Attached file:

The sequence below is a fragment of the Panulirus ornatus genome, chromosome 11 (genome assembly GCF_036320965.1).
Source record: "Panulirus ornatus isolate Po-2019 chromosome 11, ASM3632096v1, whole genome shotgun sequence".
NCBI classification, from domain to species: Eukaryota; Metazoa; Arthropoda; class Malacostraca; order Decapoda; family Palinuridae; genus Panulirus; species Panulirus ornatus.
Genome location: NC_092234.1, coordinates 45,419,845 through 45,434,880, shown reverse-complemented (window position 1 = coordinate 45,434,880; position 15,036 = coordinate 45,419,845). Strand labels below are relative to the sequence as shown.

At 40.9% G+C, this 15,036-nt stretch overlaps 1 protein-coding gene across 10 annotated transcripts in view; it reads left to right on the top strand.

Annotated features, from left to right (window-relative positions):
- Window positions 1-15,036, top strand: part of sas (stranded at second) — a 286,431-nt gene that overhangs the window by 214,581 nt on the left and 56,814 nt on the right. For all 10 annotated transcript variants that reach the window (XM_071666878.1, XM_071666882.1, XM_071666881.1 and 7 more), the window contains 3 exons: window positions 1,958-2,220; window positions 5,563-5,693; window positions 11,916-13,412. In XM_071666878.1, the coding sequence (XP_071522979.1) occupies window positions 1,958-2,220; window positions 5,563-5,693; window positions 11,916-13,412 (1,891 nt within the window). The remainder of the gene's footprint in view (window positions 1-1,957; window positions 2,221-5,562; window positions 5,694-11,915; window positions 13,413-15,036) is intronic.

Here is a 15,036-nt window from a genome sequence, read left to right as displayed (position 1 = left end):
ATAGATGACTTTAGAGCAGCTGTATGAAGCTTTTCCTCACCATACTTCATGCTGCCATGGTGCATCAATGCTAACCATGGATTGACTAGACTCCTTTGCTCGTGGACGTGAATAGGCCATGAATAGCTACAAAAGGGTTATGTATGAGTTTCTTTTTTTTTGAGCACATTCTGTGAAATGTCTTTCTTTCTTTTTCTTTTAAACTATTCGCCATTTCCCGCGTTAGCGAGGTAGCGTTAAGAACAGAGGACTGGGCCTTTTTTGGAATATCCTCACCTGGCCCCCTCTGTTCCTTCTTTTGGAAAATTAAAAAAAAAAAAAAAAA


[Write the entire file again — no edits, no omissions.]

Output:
The sequence below is a fragment of the Panulirus ornatus genome, chromosome 11 (genome assembly GCF_036320965.1).
Source record: "Panulirus ornatus isolate Po-2019 chromosome 11, ASM3632096v1, whole genome shotgun sequence".
NCBI classification, from domain to species: Eukaryota; Metazoa; Arthropoda; class Malacostraca; order Decapoda; family Palinuridae; genus Panulirus; species Panulirus ornatus.
Genome location: NC_092234.1, coordinates 45,419,845 through 45,434,880, shown reverse-complemented (window position 1 = coordinate 45,434,880; position 15,036 = coordinate 45,419,845). Strand labels below are relative to the sequence as shown.

At 40.9% G+C, this 15,036-nt stretch overlaps 1 protein-coding gene across 10 annotated transcripts in view; it reads left to right on the top strand.

Annotated features, from left to right (window-relative positions):
- Window positions 1-15,036, top strand: part of sas (stranded at second) — a 286,431-nt gene that overhangs the window by 214,581 nt on the left and 56,814 nt on the right. For all 10 annotated transcript variants that reach the window (XM_071666878.1, XM_071666882.1, XM_071666881.1 and 7 more), the window contains 3 exons: window positions 1,958-2,220; window positions 5,563-5,693; window positions 11,916-13,412. In XM_071666878.1, the coding sequence (XP_071522979.1) occupies window positions 1,958-2,220; window positions 5,563-5,693; window positions 11,916-13,412 (1,891 nt within the window). The remainder of the gene's footprint in view (window positions 1-1,957; window positions 2,221-5,562; window positions 5,694-11,915; window positions 13,413-15,036) is intronic.

Here is a 15,036-nt window from a genome sequence, read left to right as displayed (position 1 = left end):
ATAGATGACTTTAGAGCAGCTGTATGAAGCTTTTCCTCACCATACTTCATGCTGCCATGGTGCATCAATGCTAACCATGGATTGACTAGACTCCTTTGCTCGTGGACGTGAATAGGCCATGAATAGCTACAAAAGGGTTATGTATGAGTTTCTTTTTTTTTGAGCACATTCTGTGAAATGTCTTTCTTTCTTTTTCTTTTAAACTATTCGCCATTTCCCGCGTTAGCGAGGTAGCGTTAAGAACAGAGGACTGGGCCTTTTTTGGAATATCCTCACCTGGCCCCCTCTGTTCCTTCTTTTGGAAAATTAAAAAAAAAAAAAAAAA